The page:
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Journey towards the CISSP certification

18 June 2017 Leave a comment

I seem to have a preoccupation with information security, almost an addiction, I cannot get my mind off of it. For the last five years I have been wanting to find the time to dedicate myself to the CISSP certification, the question remains whether or not I will make time to do exactly that or not. I have been tinkering with the subject matter recently, and find that I have covered most of the domains already, but review and refocus are necessary.

Hacked and Defaced

28 October 2010 4 comments

In mid October, 2010, I discovered that my practice websites had been hacked and defaced! The same day that a relative of mine told me he was coming to town, and could visit briefly if I had time. I needed to recover from the defacement, but I also needed get my house and spare bedroom ready to receive guests. Luckily, those impacted websites were not high traffic money generators with hundreds of clients relying on them, they were for me only, so there should not have been too much pressure on me, except for that visit from a family member. What did I do?

The forensic investigation continues, but the noticeable payloads were two fold: default pages were replaced, and ftp account were created. The attack vector, from my initial assessment, was out of date Joomla pages. Visiting any of my domains revealed a dark background image with what looked like the grim reaper, and a message that said “Hacked by Bogel.” The effect was achieved by replacing the default.html and or index.php files with a special “hacked” version. Other payloads included the creation of several FTP accounts.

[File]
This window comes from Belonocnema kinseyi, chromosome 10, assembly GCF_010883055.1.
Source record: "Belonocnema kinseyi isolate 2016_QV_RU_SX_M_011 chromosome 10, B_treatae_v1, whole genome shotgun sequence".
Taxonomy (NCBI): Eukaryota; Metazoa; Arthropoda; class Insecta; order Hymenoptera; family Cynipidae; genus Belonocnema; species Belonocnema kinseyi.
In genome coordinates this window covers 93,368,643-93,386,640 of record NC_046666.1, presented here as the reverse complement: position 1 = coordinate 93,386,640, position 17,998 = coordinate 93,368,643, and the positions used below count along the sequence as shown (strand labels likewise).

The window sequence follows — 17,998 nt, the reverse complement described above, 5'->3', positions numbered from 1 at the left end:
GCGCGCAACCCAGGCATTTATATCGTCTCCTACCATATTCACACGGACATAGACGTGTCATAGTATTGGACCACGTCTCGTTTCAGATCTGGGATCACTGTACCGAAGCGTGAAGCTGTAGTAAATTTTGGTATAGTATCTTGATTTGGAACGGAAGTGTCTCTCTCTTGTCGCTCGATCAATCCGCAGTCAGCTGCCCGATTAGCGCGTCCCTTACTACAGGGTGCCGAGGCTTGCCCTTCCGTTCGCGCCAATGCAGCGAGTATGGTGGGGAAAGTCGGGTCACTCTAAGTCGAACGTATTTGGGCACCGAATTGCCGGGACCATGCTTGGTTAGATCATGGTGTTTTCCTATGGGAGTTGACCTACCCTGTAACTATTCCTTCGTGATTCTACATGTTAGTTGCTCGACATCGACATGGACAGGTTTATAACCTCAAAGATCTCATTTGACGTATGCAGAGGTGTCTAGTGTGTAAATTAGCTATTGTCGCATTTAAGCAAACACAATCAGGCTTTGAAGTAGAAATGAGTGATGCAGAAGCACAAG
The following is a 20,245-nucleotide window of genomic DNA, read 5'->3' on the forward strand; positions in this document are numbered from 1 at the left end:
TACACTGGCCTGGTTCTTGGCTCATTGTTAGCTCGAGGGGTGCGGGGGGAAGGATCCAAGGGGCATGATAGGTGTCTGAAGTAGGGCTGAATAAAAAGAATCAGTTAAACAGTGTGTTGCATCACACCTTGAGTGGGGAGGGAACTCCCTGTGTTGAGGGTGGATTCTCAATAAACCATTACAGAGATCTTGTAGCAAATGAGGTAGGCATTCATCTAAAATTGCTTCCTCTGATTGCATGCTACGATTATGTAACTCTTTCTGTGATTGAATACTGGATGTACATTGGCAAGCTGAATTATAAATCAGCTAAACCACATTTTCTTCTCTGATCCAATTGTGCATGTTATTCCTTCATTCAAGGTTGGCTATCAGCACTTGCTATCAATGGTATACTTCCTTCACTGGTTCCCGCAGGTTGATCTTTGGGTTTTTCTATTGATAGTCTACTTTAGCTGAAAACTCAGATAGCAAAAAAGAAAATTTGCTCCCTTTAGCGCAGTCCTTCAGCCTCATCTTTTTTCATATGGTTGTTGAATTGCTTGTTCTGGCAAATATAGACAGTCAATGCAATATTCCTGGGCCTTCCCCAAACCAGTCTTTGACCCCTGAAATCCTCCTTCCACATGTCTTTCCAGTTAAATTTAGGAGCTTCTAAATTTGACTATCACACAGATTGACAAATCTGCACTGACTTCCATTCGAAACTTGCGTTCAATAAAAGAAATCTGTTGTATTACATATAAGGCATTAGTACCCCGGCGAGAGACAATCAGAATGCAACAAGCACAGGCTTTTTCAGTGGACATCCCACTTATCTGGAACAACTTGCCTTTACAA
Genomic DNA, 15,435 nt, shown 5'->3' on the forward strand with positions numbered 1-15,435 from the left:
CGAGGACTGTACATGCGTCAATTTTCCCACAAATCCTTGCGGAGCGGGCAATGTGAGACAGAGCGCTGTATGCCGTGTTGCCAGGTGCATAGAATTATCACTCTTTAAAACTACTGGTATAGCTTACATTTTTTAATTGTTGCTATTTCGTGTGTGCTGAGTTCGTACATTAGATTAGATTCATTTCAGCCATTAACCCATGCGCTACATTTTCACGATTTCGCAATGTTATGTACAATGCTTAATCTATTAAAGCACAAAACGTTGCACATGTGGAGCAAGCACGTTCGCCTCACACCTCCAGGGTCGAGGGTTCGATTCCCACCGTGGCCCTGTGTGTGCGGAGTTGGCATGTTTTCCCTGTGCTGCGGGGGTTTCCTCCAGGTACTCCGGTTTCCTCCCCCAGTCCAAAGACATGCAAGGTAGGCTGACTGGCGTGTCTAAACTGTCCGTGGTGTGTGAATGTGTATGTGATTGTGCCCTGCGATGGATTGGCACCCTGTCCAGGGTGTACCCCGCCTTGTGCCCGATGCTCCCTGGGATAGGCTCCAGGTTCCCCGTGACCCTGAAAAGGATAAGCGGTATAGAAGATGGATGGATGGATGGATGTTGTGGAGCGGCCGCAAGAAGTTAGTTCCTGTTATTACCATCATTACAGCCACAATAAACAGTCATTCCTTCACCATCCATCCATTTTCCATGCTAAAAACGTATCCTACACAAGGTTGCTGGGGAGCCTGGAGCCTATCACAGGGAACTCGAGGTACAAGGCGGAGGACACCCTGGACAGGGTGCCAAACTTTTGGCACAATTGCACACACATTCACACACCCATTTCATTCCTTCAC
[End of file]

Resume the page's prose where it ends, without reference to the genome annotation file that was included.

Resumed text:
My immediate action was to lockout the villains, so I put a password on all publicly facing domains using htaccess files and then deleted all extraneous ftp accounts.

The exercise has also made me think about my tactics and methods going forward. For instance, I had had a casual approach to my sites, lacking the usual documentation that I would have maintained as a professional system administrator, and I suffer now for that lack of discipline. For example, I have no organized record of what files exist where, so determining overall repercussions is a challenge. Thinking about it now, I’ll need to review what common practices exist on site monitoring and formulate a monitoring strategy of my own. Perhaps I can run a cron job perl batch that continuously checks the MD5 signatures of my sites critical files and too, reports on when user accounts (including admin) are used. But again I need to review best practices on this matter before investing too much time in a monitoring strategy.

So for now, http://www.techgoat.com is locked down, as are all my subdomains, and only when I implements additional security measures will they be open again without an access credential.

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